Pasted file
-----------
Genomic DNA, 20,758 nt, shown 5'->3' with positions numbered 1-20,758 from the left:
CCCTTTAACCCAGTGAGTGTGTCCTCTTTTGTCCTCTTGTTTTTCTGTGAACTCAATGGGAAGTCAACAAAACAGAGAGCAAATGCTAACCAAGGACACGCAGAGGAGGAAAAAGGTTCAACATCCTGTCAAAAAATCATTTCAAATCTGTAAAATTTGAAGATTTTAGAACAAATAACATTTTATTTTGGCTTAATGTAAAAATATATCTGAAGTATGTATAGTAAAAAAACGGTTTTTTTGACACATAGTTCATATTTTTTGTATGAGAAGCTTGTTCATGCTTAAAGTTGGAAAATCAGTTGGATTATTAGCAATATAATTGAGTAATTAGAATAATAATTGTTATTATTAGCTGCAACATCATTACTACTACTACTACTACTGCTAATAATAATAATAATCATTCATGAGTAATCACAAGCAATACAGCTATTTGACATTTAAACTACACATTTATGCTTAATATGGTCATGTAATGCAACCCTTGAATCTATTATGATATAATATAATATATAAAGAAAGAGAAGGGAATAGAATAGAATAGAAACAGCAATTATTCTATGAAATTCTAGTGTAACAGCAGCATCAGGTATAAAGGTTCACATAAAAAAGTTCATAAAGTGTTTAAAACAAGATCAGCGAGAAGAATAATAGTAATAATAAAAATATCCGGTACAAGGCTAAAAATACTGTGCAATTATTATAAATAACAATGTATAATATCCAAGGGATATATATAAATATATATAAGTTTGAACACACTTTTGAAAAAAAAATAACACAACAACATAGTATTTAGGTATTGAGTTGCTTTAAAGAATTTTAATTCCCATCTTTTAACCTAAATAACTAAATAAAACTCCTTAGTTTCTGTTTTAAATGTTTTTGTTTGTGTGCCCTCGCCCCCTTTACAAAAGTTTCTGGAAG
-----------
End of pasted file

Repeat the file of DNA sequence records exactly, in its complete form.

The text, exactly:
Genomic DNA, 20,758 nt, shown 5'->3' with positions numbered 1-20,758 from the left:
CCCTTTAACCCAGTGAGTGTGTCCTCTTTTGTCCTCTTGTTTTTCTGTGAACTCAATGGGAAGTCAACAAAACAGAGAGCAAATGCTAACCAAGGACACGCAGAGGAGGAAAAAGGTTCAACATCCTGTCAAAAAATCATTTCAAATCTGTAAAATTTGAAGATTTTAGAACAAATAACATTTTATTTTGGCTTAATGTAAAAATATATCTGAAGTATGTATAGTAAAAAAACGGTTTTTTTGACACATAGTTCATATTTTTTGTATGAGAAGCTTGTTCATGCTTAAAGTTGGAAAATCAGTTGGATTATTAGCAATATAATTGAGTAATTAGAATAATAATTGTTATTATTAGCTGCAACATCATTACTACTACTACTACTACTGCTAATAATAATAATAATCATTCATGAGTAATCACAAGCAATACAGCTATTTGACATTTAAACTACACATTTATGCTTAATATGGTCATGTAATGCAACCCTTGAATCTATTATGATATAATATAATATATAAAGAAAGAGAAGGGAATAGAATAGAATAGAAACAGCAATTATTCTATGAAATTCTAGTGTAACAGCAGCATCAGGTATAAAGGTTCACATAAAAAAGTTCATAAAGTGTTTAAAACAAGATCAGCGAGAAGAATAATAGTAATAATAAAAATATCCGGTACAAGGCTAAAAATACTGTGCAATTATTATAAATAACAATGTATAATATCCAAGGGATATATATAAATATATATAAGTTTGAACACACTTTTGAAAAAAAAATAACACAACAACATAGTATTTAGGTATTGAGTTGCTTTAAAGAATTTTAATTCCCATCTTTTAACCTAAATAACTAAATAAAACTCCTTAGTTTCTGTTTTAAATGTTTTTGTTTGTGTGCCCTCGCCCCCTTTACAAAAGTTTCTGGAAG